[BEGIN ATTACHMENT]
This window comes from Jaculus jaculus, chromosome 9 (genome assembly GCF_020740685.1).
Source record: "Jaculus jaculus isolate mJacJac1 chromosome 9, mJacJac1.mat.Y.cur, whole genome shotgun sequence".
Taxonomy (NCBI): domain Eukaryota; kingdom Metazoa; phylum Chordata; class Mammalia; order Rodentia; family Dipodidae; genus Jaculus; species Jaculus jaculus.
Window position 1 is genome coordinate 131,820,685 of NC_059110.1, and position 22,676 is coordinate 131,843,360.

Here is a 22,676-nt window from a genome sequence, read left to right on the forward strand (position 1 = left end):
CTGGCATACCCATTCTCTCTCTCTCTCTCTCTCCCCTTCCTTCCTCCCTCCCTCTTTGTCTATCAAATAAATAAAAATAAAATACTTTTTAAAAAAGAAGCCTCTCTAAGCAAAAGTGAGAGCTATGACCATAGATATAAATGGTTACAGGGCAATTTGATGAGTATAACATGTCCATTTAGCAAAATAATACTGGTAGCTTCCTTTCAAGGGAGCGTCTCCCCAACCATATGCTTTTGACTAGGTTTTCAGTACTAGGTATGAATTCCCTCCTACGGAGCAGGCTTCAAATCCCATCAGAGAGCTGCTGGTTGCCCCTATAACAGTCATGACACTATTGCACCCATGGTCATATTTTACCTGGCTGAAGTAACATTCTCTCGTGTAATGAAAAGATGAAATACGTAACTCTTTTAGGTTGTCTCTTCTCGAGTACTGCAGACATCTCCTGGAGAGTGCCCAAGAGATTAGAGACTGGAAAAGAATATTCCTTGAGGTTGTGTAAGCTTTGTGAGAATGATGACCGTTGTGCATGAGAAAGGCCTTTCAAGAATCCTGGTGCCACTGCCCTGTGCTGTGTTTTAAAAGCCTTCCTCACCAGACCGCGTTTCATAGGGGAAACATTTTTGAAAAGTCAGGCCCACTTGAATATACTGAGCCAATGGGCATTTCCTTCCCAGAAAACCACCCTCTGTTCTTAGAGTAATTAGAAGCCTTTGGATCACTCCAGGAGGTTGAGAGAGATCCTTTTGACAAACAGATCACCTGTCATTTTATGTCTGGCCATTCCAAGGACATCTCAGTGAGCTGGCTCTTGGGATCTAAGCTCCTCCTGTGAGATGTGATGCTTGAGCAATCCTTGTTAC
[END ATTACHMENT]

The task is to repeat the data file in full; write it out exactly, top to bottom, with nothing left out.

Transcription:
This window comes from Jaculus jaculus, chromosome 9 (genome assembly GCF_020740685.1).
Source record: "Jaculus jaculus isolate mJacJac1 chromosome 9, mJacJac1.mat.Y.cur, whole genome shotgun sequence".
Taxonomy (NCBI): domain Eukaryota; kingdom Metazoa; phylum Chordata; class Mammalia; order Rodentia; family Dipodidae; genus Jaculus; species Jaculus jaculus.
Window position 1 is genome coordinate 131,820,685 of NC_059110.1, and position 22,676 is coordinate 131,843,360.

Here is a 22,676-nt window from a genome sequence, read left to right on the forward strand (position 1 = left end):
CTGGCATACCCATTCTCTCTCTCTCTCTCTCTCCCCTTCCTTCCTCCCTCCCTCTTTGTCTATCAAATAAATAAAAATAAAATACTTTTTAAAAAAGAAGCCTCTCTAAGCAAAAGTGAGAGCTATGACCATAGATATAAATGGTTACAGGGCAATTTGATGAGTATAACATGTCCATTTAGCAAAATAATACTGGTAGCTTCCTTTCAAGGGAGCGTCTCCCCAACCATATGCTTTTGACTAGGTTTTCAGTACTAGGTATGAATTCCCTCCTACGGAGCAGGCTTCAAATCCCATCAGAGAGCTGCTGGTTGCCCCTATAACAGTCATGACACTATTGCACCCATGGTCATATTTTACCTGGCTGAAGTAACATTCTCTCGTGTAATGAAAAGATGAAATACGTAACTCTTTTAGGTTGTCTCTTCTCGAGTACTGCAGACATCTCCTGGAGAGTGCCCAAGAGATTAGAGACTGGAAAAGAATATTCCTTGAGGTTGTGTAAGCTTTGTGAGAATGATGACCGTTGTGCATGAGAAAGGCCTTTCAAGAATCCTGGTGCCACTGCCCTGTGCTGTGTTTTAAAAGCCTTCCTCACCAGACCGCGTTTCATAGGGGAAACATTTTTGAAAAGTCAGGCCCACTTGAATATACTGAGCCAATGGGCATTTCCTTCCCAGAAAACCACCCTCTGTTCTTAGAGTAATTAGAAGCCTTTGGATCACTCCAGGAGGTTGAGAGAGATCCTTTTGACAAACAGATCACCTGTCATTTTATGTCTGGCCATTCCAAGGACATCTCAGTGAGCTGGCTCTTGGGATCTAAGCTCCTCCTGTGAGATGTGATGCTTGAGCAATCCTTGTTAC